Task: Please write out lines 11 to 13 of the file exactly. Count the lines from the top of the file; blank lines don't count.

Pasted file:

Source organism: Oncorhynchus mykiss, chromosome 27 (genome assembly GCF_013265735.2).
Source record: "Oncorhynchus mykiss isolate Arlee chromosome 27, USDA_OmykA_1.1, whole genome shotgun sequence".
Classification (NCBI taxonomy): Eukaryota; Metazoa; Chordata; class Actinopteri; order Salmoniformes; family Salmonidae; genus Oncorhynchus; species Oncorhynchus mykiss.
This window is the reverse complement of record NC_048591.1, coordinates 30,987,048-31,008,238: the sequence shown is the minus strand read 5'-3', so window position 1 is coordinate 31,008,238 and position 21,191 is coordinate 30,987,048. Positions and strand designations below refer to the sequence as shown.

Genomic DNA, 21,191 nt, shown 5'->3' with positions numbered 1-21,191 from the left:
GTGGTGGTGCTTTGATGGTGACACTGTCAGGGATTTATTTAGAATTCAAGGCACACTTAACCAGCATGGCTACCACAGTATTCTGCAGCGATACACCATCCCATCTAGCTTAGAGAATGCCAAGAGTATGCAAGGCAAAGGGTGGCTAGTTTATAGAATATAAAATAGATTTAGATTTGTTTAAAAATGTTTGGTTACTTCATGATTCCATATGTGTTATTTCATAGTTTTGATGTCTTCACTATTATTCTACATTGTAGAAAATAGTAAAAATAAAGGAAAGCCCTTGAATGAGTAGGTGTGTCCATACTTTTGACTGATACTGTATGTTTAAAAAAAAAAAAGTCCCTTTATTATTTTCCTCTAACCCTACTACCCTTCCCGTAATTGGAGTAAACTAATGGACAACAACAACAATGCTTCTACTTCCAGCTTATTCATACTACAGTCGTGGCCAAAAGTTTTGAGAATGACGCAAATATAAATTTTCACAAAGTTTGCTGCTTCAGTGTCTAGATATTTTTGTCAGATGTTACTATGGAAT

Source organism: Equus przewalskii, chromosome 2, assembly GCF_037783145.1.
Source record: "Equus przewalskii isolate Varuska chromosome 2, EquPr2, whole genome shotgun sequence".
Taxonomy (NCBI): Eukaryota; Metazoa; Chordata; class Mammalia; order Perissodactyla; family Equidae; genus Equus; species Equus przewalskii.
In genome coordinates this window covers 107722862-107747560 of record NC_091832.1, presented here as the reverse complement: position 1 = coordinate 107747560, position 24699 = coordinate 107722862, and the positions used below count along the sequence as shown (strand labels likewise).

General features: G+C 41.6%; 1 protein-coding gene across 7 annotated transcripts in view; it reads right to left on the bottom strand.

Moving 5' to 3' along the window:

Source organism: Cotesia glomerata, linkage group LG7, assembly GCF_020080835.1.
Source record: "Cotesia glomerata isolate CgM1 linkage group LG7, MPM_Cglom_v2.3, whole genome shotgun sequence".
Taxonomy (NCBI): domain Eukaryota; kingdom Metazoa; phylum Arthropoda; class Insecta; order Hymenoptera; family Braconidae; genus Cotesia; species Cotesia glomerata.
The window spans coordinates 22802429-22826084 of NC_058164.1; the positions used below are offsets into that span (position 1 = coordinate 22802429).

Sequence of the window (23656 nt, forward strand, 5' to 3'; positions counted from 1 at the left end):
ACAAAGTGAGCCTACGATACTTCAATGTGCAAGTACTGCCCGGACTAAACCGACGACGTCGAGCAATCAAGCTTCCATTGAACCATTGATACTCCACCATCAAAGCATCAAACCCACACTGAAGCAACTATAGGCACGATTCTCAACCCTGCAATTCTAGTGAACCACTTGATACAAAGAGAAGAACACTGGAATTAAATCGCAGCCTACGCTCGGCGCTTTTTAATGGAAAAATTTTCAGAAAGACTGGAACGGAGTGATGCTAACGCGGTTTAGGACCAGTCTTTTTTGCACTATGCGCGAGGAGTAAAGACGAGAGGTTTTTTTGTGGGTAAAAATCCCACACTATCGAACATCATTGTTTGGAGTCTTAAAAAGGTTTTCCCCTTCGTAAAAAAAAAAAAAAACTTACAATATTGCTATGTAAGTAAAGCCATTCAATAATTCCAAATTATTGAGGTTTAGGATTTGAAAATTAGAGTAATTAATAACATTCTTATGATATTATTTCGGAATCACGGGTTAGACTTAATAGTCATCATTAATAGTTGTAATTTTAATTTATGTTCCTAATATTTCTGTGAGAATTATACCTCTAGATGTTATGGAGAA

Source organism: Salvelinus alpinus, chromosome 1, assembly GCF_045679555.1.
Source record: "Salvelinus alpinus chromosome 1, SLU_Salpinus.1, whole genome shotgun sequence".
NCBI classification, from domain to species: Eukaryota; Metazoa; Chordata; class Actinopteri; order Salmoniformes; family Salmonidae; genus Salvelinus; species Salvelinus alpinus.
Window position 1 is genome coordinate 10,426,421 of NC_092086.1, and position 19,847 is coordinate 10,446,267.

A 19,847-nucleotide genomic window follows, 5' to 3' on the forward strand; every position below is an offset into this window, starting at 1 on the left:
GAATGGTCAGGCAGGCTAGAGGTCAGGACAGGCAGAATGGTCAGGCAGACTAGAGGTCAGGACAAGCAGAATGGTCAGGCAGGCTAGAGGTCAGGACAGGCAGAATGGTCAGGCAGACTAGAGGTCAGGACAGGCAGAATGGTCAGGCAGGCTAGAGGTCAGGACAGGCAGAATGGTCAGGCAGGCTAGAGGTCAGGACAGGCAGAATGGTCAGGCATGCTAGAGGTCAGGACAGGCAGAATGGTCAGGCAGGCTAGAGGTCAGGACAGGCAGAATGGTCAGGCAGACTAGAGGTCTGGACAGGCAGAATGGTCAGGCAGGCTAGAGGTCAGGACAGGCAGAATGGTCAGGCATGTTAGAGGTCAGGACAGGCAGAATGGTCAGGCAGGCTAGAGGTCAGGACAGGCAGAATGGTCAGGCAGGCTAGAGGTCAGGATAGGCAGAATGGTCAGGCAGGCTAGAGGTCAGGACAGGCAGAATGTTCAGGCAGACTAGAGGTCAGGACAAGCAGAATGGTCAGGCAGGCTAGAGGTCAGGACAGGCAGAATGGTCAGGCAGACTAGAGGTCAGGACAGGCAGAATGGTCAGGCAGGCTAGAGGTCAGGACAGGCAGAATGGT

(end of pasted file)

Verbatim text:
General features: G+C 41.6%; 1 protein-coding gene across 7 annotated transcripts in view; it reads right to left on the bottom strand.

Moving 5' to 3' along the window:

Source organism: Cotesia glomerata, linkage group LG7, assembly GCF_020080835.1.